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absolute according amount amplitude angles applied atmo atoms axis body bulk Calton Hill carbonic acid centre coefficients compression condition conductor constant copper Craigleith degree denote density diameter direction displacement distance distortion earth elastic solid electric electro-magnetic ellipsoid elongation equal equations equilibrium ether experiments expression flexure fluid force formula given glass globes gyrostatic harmonic function Hence homogeneous assemblage infinitely small iron isotropic jelly Joule latent heat liquid longitudinal magnetic mass mathematical measure mercury metals modulus moment of inertia motion Natural Philosophy nutation observations parallel perpendicular plane pressure produced quantity of heat radius reckoned rigidity rotation sensible simple solution specific heat spherical spherical harmonic square centimetre strain stress substance suppose surface temperature tetrahedron theory thermal capacity thermal conductivity thermo thermodynamic thermometer thermoscope Thomson torsional tube unit variation velocity vibrations viscous volume wire Young's modulus

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Seite 240 - A copper ball, 2 centimetres radius, having a thermo-electric junction at its centre, was suspended in the interior of a double-walled tin-plate vessel which had the space between the double sides filled with water at the atmospheric temperature, and the interior coated with lamp-black. The other junction was in metallic contact with the outside of the vessel, and the circuit was completed through the coil of a mirror galvanometer. One junction was thus kept at a nearly constant temperature of about...

Seite 297 - The fact that the temperature increases with the depth implies a continual loss of heat from the interior, by conduction outwards through or into the upper crust. Hence, since the upper crust does not become hotter from year to year, there must be a secular loss of heat from the whole earth.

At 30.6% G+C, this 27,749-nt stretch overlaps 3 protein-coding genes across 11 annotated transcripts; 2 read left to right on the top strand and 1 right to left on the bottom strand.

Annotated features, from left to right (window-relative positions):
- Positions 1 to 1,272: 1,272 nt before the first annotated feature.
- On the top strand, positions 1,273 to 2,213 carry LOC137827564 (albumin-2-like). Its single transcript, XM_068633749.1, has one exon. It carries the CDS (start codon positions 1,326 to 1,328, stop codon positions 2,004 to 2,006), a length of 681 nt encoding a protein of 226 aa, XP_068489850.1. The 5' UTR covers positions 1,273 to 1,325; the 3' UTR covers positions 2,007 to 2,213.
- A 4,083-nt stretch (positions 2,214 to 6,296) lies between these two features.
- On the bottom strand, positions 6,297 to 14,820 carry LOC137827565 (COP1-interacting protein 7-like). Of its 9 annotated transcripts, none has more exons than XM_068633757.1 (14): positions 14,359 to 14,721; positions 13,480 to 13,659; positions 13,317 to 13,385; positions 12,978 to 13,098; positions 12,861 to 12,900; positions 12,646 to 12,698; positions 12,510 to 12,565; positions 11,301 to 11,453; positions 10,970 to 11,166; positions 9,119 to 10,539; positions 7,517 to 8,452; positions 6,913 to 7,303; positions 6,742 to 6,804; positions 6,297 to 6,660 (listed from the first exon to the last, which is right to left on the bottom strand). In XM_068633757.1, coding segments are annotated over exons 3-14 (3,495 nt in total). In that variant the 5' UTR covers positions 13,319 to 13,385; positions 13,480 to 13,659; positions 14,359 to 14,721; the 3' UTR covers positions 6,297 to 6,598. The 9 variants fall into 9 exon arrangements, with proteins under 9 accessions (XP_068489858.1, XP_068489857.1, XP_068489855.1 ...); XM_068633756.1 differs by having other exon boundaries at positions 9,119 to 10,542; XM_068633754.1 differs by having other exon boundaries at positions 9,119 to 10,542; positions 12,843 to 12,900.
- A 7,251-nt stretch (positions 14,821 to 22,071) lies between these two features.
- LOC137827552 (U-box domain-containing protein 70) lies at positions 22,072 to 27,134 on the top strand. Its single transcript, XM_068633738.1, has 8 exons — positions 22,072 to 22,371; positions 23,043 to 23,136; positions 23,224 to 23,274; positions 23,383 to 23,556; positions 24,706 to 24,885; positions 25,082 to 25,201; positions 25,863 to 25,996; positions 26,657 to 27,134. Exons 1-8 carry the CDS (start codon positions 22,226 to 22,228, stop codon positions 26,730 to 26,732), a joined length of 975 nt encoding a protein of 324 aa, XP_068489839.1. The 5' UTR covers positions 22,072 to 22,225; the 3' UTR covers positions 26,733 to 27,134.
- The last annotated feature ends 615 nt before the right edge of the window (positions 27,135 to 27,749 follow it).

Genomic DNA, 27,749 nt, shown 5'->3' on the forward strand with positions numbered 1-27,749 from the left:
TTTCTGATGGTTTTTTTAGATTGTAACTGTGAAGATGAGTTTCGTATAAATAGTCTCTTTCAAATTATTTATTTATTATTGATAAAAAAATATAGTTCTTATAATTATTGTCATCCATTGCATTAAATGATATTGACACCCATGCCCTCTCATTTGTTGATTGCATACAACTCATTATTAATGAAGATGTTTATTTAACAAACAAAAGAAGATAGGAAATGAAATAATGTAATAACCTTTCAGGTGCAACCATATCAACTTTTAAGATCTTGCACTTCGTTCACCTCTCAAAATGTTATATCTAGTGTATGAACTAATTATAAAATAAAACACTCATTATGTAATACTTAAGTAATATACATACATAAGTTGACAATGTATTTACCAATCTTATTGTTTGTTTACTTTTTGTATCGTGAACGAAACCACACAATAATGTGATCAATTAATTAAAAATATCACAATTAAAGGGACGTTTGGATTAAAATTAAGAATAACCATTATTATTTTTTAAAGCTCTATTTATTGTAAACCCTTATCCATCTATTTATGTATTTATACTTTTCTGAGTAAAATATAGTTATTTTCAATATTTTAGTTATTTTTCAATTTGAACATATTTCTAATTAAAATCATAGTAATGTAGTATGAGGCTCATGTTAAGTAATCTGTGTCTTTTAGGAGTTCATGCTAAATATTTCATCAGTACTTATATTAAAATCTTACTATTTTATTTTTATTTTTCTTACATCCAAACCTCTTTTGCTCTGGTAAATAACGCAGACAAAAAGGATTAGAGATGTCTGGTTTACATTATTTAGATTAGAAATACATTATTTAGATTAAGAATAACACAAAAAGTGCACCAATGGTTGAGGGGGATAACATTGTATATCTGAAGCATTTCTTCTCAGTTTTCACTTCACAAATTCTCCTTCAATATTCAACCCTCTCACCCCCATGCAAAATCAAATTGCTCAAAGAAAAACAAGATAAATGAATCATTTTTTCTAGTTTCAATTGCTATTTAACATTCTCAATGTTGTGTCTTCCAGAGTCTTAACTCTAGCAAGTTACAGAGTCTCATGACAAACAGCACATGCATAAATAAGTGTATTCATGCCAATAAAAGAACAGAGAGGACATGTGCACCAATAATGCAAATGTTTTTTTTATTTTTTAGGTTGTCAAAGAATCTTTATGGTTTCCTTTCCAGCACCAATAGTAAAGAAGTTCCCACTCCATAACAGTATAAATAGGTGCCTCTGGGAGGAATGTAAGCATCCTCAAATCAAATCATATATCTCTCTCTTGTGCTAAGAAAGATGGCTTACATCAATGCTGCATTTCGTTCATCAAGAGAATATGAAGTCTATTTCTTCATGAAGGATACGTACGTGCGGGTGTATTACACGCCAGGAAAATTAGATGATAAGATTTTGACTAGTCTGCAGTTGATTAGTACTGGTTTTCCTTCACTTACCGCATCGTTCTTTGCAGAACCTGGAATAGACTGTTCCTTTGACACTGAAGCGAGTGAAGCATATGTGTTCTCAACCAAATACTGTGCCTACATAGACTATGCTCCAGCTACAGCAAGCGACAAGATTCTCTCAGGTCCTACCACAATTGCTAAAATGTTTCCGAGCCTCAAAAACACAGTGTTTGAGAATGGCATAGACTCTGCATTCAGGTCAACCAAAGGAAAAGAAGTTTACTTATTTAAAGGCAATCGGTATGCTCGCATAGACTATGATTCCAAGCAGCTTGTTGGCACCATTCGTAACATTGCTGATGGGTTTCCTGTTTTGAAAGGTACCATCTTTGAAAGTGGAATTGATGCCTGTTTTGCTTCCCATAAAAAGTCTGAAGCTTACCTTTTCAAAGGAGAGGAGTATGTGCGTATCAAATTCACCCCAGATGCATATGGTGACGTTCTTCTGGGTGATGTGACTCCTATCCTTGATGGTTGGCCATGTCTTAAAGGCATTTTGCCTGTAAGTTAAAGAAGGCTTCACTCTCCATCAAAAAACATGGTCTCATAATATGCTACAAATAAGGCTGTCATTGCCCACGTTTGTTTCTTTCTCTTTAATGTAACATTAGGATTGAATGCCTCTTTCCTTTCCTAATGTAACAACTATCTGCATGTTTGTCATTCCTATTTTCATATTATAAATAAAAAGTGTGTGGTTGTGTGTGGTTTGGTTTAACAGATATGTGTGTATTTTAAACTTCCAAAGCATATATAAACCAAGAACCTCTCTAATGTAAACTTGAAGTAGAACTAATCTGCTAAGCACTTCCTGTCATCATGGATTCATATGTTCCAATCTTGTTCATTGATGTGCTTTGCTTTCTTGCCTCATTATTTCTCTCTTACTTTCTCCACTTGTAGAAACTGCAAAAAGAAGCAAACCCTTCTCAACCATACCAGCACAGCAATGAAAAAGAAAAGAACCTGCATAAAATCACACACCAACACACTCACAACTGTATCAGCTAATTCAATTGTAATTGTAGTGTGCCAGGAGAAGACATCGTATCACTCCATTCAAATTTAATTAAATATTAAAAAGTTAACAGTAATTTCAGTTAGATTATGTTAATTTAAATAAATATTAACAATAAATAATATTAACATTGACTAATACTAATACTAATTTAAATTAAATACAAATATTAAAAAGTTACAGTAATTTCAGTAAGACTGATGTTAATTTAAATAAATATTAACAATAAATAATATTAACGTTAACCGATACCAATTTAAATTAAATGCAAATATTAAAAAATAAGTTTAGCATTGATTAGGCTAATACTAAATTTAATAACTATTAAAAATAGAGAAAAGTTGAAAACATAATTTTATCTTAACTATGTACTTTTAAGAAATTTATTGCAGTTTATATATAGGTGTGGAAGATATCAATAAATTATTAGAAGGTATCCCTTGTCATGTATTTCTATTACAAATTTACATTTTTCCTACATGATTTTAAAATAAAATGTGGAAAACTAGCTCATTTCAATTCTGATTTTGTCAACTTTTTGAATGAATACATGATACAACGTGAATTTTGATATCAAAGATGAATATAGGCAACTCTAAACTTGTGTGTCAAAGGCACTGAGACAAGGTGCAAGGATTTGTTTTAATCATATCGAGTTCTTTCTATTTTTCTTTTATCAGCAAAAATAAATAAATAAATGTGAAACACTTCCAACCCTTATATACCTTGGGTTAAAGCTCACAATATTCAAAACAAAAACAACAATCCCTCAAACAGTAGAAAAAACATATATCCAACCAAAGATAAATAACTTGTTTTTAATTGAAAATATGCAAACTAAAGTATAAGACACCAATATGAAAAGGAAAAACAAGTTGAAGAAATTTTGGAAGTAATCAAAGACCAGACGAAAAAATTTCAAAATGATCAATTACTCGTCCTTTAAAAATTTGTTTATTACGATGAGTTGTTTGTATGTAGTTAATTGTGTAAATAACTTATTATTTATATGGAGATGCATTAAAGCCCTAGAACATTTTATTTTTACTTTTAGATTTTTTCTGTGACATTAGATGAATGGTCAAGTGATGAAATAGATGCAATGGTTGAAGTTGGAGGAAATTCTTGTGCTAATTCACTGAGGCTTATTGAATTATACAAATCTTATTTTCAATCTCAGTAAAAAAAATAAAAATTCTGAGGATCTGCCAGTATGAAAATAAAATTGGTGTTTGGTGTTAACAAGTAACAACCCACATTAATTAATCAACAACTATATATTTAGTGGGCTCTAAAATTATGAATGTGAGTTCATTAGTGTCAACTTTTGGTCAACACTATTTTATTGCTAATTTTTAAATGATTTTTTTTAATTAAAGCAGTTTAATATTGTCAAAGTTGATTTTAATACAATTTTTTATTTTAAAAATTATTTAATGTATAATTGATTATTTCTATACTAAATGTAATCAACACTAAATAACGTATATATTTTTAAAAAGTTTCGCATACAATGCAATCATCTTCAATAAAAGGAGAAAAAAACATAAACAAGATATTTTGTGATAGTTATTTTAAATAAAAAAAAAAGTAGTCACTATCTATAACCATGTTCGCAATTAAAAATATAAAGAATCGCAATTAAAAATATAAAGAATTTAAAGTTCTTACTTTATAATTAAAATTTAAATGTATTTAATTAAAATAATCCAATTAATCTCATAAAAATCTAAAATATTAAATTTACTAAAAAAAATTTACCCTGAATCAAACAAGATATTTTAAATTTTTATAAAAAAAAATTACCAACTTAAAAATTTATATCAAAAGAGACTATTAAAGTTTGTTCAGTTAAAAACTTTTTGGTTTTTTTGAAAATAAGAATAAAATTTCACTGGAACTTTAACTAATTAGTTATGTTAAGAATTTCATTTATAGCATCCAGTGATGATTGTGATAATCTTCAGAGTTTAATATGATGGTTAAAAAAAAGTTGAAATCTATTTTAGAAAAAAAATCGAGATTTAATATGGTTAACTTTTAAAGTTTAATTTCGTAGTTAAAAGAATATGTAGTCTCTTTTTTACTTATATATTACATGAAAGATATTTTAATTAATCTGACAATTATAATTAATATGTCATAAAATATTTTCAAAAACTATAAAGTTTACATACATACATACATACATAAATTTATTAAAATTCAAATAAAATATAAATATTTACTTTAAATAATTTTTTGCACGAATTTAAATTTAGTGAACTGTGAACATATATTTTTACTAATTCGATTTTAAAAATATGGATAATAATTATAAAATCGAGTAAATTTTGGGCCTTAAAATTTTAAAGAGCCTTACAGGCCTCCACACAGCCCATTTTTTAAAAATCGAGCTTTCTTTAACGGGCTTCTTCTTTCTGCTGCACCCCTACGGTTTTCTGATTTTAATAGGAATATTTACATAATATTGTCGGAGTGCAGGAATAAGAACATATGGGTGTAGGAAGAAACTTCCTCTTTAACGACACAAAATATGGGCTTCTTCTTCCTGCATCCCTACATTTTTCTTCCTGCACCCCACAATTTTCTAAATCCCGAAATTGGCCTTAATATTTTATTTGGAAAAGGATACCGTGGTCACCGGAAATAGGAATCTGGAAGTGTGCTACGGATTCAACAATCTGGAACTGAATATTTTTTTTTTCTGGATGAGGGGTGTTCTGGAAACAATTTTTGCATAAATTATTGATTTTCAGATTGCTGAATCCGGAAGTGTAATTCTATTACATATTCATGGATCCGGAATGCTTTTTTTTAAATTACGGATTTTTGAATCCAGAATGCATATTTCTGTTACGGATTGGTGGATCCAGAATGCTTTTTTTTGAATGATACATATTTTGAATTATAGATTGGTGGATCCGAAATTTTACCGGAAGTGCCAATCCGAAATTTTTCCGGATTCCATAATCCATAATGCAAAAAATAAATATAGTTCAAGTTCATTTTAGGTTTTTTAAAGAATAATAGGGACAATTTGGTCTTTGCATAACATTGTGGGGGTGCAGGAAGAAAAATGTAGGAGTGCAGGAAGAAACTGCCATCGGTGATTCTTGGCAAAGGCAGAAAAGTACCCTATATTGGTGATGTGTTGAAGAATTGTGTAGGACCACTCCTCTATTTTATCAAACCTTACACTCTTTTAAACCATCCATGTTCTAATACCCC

Seite 324 - This, of course, it cannot be, because no material is infinitely rigid ; but, composed of rock and possibly of continuous metal in the great depths, may the crust not, as a whole, be stiff enough to practically fulfil the condition of unyieldingness ? No, decidedly it could not; on the contrary, were it of continuous steel and 500 kilometres thick, it would yield very nearly as much as if it were india-rubber to the deforming influences of centrifugal force and of the sun's and moon's attractions.

Seite 302 - If, for instance, the case considered is that of a globe, 8000 miles in diameter, of solid rock, the solution will apply with scarcely sensible error for more than 1000 millions of years. For, if the rock be of a certain average quality as to conductivity and specific heat, the value of K, as I have shown in a previous communication to the Royal Society*, will be 400, to unit of length a British foot and unit of time a year...

Seite 118 - ... he says, latent heat is evolved or set free. But as this expression relates to an hypothesis depending on the supposition, that the heat of bodies is owing to their containing more or less of a substance called the matter of heat, and as I think Sir Isaac Newton's opinion, that heat consists in the internal motion of the particles of bodies, much the most probable, I chose to use the expression, heat is generated.

Seite 125 - I procured two parallelopipedons of ice, * of the temperature of 29°, six inches long, two wide, and two-thirds of an inch thick : they were fastened by wires to two bars of iron.

Seite 8 - If we reckon by the amount of pressure, there is probably no limit to the elasticity of bulk in the direction of increase of pressure for any solid or fluid ; but whether continued augmentation produces continued diminution of bulk towards zero without limit, or whether for any or every solid or fluid there is a limit towards which it may be reduced in bulk, but smaller than which, no degree of pressure, however great, can condense it, is a question which cannot be .answered in the present state...

Seite 125 - The fusion took place only at the plane of contact of the two pieces of ice, and no bodies were in friction but ice. From this experiment it is evident that ice by friction is converted into water, and according to the supposition its capacity is diminished; but it is a well-known fact, that the capacity of water for heat is much greater than that of ice; and ice must have an absolute quantity of heat added to it, before it can be converted into water. Friction consequently does not diminish the...